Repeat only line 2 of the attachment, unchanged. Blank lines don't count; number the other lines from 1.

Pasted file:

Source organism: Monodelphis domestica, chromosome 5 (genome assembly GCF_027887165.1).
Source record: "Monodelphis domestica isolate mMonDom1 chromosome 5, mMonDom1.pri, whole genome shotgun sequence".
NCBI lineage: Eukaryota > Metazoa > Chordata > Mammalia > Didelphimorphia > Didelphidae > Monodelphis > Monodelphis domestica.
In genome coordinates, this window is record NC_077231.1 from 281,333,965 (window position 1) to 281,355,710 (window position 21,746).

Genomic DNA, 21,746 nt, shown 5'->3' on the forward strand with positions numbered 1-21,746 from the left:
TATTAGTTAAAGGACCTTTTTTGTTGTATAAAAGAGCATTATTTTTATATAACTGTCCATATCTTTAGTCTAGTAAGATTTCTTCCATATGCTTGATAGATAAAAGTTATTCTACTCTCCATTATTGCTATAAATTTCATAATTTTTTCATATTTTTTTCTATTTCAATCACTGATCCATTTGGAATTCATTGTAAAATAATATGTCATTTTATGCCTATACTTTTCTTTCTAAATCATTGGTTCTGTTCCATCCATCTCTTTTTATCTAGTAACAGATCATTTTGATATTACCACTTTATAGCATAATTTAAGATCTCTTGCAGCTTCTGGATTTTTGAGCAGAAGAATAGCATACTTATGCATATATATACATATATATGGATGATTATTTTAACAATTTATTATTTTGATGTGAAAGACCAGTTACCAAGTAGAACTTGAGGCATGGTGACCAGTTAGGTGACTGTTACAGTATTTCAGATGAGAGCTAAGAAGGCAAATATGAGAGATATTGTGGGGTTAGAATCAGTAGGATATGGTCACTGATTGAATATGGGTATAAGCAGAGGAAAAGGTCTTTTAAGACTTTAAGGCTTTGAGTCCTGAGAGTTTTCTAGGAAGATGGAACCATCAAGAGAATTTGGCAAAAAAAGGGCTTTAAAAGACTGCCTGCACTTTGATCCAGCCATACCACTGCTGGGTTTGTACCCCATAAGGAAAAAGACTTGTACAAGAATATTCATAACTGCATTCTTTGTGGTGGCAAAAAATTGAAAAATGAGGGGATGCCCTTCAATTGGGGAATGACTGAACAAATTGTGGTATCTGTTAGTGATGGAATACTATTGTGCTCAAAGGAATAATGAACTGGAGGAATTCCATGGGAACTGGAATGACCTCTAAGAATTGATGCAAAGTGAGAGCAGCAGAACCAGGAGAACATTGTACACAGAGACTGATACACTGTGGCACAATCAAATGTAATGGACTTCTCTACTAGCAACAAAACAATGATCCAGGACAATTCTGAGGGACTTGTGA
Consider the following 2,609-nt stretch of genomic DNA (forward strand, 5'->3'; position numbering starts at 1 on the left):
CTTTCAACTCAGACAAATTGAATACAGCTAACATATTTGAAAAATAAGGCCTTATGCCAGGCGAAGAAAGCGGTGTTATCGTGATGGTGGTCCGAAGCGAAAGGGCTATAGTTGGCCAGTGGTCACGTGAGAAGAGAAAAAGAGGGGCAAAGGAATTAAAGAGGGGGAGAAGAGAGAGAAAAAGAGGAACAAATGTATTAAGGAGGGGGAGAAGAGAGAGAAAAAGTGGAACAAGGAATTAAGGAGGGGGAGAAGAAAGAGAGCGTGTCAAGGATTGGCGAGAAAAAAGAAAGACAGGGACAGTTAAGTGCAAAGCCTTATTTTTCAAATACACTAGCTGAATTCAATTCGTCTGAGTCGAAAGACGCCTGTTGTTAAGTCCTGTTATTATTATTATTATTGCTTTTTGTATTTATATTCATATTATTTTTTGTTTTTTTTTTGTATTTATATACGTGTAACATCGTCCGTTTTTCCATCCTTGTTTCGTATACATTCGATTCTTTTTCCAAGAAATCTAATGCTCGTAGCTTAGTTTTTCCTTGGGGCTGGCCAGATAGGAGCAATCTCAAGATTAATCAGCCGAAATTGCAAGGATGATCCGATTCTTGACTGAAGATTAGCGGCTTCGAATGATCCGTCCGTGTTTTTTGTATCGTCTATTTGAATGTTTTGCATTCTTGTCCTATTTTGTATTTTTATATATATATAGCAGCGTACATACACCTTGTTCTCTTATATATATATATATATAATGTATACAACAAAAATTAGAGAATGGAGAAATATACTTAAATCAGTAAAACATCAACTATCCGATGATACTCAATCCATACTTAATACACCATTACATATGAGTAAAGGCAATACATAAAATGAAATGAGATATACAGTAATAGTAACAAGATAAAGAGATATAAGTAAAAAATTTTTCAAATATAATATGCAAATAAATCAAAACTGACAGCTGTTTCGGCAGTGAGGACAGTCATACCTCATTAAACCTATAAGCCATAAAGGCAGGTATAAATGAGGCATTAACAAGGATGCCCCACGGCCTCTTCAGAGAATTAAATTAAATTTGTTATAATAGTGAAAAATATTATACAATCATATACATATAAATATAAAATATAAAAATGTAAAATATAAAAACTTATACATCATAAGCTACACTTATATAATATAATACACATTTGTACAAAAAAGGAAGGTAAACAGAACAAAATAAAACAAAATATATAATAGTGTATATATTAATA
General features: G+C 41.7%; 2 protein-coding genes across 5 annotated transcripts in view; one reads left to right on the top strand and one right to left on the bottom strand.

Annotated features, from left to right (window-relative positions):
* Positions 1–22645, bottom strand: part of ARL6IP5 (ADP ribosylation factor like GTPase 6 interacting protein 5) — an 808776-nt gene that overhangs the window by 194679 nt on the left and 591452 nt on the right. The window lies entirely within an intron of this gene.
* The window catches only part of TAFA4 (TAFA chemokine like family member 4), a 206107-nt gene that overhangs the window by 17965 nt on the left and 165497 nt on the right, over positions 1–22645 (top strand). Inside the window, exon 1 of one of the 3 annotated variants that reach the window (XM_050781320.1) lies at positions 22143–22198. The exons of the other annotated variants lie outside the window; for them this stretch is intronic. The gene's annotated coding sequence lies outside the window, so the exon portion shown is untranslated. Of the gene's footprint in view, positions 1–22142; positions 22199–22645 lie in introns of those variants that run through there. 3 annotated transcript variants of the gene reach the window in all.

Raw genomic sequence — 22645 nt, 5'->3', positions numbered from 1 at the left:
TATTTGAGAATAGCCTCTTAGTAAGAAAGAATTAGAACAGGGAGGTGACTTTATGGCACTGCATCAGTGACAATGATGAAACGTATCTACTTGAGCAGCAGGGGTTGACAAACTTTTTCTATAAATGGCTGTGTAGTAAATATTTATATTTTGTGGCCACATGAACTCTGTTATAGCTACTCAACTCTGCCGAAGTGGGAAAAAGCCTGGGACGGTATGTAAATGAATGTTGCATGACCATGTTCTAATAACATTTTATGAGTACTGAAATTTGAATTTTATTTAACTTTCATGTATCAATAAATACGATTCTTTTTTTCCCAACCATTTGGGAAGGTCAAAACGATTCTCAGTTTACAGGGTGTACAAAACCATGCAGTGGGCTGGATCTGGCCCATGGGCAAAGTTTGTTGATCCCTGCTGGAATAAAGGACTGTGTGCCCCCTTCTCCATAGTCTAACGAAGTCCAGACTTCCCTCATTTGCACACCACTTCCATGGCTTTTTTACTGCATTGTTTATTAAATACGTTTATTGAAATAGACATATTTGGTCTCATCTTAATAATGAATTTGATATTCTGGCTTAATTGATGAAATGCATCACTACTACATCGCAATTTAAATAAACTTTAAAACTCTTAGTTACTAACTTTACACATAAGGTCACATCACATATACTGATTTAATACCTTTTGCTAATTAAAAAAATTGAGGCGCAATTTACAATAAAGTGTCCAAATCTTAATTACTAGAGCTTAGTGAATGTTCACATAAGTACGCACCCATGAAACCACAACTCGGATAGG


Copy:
Source record: "Monodelphis domestica isolate mMonDom1 chromosome 5, mMonDom1.pri, whole genome shotgun sequence".